This section is divided into three parts. In the first part we interpret the overall (global, i.e. at the national scale) annual changes in accessibility level. The second part is dedicated to regional disparities in the change in accessibility in two successive periods: the decade of infrastructure stagnation (1995–2005) and the decade of the ‘big push’ to roads (2005–2015). In the last part, we investigated the effects of accessibility change on the level of territorial cohesion. In all three parts we consider the series of different β parameters and the role of both components (transport and population).

4.1 Overall Accessibility Changes

During the first decade the improvement in accessibility was very limited, regardless of the β parameter applied (Fig. 3). The situation has changed since Poland obtained access to EU funds and a series of investments began related to the EU programming and reporting periods. The huge increase in accessibility values at the end of the last EU programming period (i.e. the years 2013–2015, due to the “n + 2 rule”, according to which payments can be called up two years after the end of the programming period during which they have been allocated, i.e. up to the end of 2015 for the programming period 2007–2013) best exemplified the process described. Moreover, several investments were encouraged by the economic and political mobilisation related to the hosting of the Euro 2012 football championships. The variation in the intensity of infrastructure investments was decisive in relation to the evolution of accessibility values, as total accessibility change was a direct output of the transport component, while the impact of the population one was very limited. The relative accessibility changes in the dynamic and population-constant variants are strongly correlated (above 0.99), with only one exception, that of very short trips (β = 0.138629). In the case of the latter, the population component has a greater impact due to a large share of self-potential in the total accessibility value (Fig. 4).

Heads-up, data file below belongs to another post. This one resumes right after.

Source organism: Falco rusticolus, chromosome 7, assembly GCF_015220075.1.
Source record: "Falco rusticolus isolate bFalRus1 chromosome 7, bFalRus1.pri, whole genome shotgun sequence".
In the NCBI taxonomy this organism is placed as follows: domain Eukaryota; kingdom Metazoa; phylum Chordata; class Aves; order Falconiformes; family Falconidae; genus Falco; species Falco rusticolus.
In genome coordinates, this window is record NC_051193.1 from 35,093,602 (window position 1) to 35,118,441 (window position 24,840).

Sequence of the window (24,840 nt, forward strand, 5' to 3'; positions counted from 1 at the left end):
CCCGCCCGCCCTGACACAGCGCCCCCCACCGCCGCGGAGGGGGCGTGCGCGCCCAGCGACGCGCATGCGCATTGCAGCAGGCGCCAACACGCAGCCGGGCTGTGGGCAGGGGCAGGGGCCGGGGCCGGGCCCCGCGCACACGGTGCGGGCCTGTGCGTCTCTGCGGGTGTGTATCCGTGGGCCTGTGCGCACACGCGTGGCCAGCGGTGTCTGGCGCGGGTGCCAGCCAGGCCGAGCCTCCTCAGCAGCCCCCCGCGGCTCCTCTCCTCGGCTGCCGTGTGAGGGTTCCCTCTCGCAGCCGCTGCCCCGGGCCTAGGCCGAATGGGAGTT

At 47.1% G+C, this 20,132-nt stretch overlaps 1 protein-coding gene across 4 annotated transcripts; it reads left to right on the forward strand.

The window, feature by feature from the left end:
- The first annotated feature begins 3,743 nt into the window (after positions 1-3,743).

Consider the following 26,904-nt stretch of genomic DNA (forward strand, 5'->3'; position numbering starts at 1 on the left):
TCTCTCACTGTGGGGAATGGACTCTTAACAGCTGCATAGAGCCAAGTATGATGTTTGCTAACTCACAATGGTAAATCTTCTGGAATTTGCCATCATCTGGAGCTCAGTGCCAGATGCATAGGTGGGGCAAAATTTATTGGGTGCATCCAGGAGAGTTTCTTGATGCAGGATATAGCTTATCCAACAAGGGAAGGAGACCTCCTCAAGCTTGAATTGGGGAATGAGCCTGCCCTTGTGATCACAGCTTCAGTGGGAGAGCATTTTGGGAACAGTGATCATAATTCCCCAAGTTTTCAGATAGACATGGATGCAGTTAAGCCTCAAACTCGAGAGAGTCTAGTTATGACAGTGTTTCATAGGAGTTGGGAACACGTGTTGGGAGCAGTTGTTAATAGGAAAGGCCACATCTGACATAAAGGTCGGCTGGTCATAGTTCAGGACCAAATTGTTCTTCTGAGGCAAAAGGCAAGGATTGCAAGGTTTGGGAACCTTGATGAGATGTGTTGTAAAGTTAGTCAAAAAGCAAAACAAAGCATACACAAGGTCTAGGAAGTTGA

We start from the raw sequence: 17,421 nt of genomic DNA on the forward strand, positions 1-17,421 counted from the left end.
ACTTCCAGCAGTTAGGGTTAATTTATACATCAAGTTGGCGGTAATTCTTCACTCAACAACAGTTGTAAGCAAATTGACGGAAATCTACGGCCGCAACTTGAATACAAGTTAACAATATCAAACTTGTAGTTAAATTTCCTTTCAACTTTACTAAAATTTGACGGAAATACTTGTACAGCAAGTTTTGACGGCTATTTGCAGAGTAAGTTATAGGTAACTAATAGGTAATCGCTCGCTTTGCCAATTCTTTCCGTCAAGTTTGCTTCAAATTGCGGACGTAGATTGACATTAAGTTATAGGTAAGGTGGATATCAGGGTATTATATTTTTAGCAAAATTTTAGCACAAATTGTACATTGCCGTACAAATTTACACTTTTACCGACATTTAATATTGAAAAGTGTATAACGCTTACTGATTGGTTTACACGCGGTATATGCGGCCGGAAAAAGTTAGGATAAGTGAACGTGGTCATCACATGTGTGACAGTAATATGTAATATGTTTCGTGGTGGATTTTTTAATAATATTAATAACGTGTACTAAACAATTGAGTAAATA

Fig. 3
figure 3

Relative change of accessibility at national level (1995–2015)

Fig. 4
figure 4

Share of self-potential in the total accessibility value (national population-weighted average)

The share of self-potential is useful in the interpretation of differences in the change in relative accessibility between different distance decay factors. The overall increase in accessibility is definitely not the highest for very short trips or for long trips, but it is for medium ones (the greatest growth in accessibility was 26.6% for β = 0.0173289). An unchangeable transport component of self-potential limits the increase in accessibility for the shortest trips. Moreover, the accessibility gains for very short trips are limited by small spillover effects. At the other extreme, in the case of lower β values, a high base level of accessibility prevents a further rapid increase in relative accessibility.

4.2 Spatial Pattern of Accessibility Change

The spatial dimension of accessibility change and the role of particular components is more nuanced, particularly, during the first decade of the period analysed. Infrastructure investments are limited and mostly located in the western and south-western part of the country. In consequence, the areas with the greatest increase in accessibility are located around the most important projects, and the spatial size of these peaks is triggered by the different scales of spatial spillover effect, larger for longer (Fig. 5) than for shorter trips (Fig. 6).Footnote 2 Nevertheless, during this decade of chaotic progress in road infrastructure (1995–2005) the population component is a key driving force for the change of accessibility level in areas of population growth (Kashubia and the Warsaw agglomeration) or decline (in Eastern Poland, Middle Pomerania or the Łódzkie voivodeship in the central part of the country). Spatial spillover is a key factor in the delineation of areas affected by a given component. Gentler distance decay induces the spillover effect to reach more distantly located destinations, thus a domination of the population component is limited to the area of Warsaw (centre of the country) or Gdansk (north of the country). An interesting interplay of two nearly equivalent processes with opposite signs takes place in the Upper Silesia region where the strong depopulation of the core of the conurbation is outweighed by the improvement in infrastructure including a motorway bypassing the conurbation. In consequence this leads to the small gains in accessibility observed in this area for both long and short trips.